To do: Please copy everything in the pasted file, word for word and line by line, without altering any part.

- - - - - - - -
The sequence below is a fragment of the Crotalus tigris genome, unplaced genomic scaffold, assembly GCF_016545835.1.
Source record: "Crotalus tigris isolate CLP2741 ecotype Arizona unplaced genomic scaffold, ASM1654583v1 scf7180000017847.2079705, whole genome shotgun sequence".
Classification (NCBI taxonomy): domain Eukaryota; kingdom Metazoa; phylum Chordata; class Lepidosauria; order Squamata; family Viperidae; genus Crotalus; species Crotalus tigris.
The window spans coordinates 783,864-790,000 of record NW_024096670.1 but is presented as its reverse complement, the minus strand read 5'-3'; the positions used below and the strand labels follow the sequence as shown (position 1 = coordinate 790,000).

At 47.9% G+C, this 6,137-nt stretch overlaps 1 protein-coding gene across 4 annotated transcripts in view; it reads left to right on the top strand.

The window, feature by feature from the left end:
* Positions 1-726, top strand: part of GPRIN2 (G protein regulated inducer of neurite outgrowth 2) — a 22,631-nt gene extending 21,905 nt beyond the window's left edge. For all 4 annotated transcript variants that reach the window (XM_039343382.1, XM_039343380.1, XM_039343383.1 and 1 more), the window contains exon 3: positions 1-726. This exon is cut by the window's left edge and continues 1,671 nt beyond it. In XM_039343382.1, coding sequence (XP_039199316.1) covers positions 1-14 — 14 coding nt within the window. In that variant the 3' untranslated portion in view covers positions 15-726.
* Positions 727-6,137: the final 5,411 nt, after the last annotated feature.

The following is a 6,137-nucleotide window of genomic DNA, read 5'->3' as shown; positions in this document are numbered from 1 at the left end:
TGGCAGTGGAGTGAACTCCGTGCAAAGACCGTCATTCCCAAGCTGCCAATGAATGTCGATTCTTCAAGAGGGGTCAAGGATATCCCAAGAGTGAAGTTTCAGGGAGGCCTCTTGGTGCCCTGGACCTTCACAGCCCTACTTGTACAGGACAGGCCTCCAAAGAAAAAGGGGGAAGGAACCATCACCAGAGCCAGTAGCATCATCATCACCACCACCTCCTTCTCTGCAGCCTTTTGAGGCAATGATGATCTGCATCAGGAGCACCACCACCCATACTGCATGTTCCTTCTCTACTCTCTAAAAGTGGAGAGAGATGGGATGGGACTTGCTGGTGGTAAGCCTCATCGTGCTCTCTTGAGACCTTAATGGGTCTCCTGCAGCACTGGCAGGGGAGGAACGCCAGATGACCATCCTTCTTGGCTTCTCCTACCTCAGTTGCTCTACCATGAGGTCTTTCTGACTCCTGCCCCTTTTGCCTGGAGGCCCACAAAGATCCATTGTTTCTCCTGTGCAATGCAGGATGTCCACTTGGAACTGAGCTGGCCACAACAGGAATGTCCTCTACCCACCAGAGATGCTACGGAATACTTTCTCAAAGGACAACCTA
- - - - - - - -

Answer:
The sequence below is a fragment of the Crotalus tigris genome, unplaced genomic scaffold, assembly GCF_016545835.1.
Source record: "Crotalus tigris isolate CLP2741 ecotype Arizona unplaced genomic scaffold, ASM1654583v1 scf7180000017847.2079705, whole genome shotgun sequence".
Classification (NCBI taxonomy): domain Eukaryota; kingdom Metazoa; phylum Chordata; class Lepidosauria; order Squamata; family Viperidae; genus Crotalus; species Crotalus tigris.
The window spans coordinates 783,864-790,000 of record NW_024096670.1 but is presented as its reverse complement, the minus strand read 5'-3'; the positions used below and the strand labels follow the sequence as shown (position 1 = coordinate 790,000).

At 47.9% G+C, this 6,137-nt stretch overlaps 1 protein-coding gene across 4 annotated transcripts in view; it reads left to right on the top strand.

The window, feature by feature from the left end:
* Positions 1-726, top strand: part of GPRIN2 (G protein regulated inducer of neurite outgrowth 2) — a 22,631-nt gene extending 21,905 nt beyond the window's left edge. For all 4 annotated transcript variants that reach the window (XM_039343382.1, XM_039343380.1, XM_039343383.1 and 1 more), the window contains exon 3: positions 1-726. This exon is cut by the window's left edge and continues 1,671 nt beyond it. In XM_039343382.1, coding sequence (XP_039199316.1) covers positions 1-14 — 14 coding nt within the window. In that variant the 3' untranslated portion in view covers positions 15-726.
* Positions 727-6,137: the final 5,411 nt, after the last annotated feature.

The following is a 6,137-nucleotide window of genomic DNA, read 5'->3' as shown; positions in this document are numbered from 1 at the left end:
TGGCAGTGGAGTGAACTCCGTGCAAAGACCGTCATTCCCAAGCTGCCAATGAATGTCGATTCTTCAAGAGGGGTCAAGGATATCCCAAGAGTGAAGTTTCAGGGAGGCCTCTTGGTGCCCTGGACCTTCACAGCCCTACTTGTACAGGACAGGCCTCCAAAGAAAAAGGGGGAAGGAACCATCACCAGAGCCAGTAGCATCATCATCACCACCACCTCCTTCTCTGCAGCCTTTTGAGGCAATGATGATCTGCATCAGGAGCACCACCACCCATACTGCATGTTCCTTCTCTACTCTCTAAAAGTGGAGAGAGATGGGATGGGACTTGCTGGTGGTAAGCCTCATCGTGCTCTCTTGAGACCTTAATGGGTCTCCTGCAGCACTGGCAGGGGAGGAACGCCAGATGACCATCCTTCTTGGCTTCTCCTACCTCAGTTGCTCTACCATGAGGTCTTTCTGACTCCTGCCCCTTTTGCCTGGAGGCCCACAAAGATCCATTGTTTCTCCTGTGCAATGCAGGATGTCCACTTGGAACTGAGCTGGCCACAACAGGAATGTCCTCTACCCACCAGAGATGCTACGGAATACTTTCTCAAAGGACAACCTA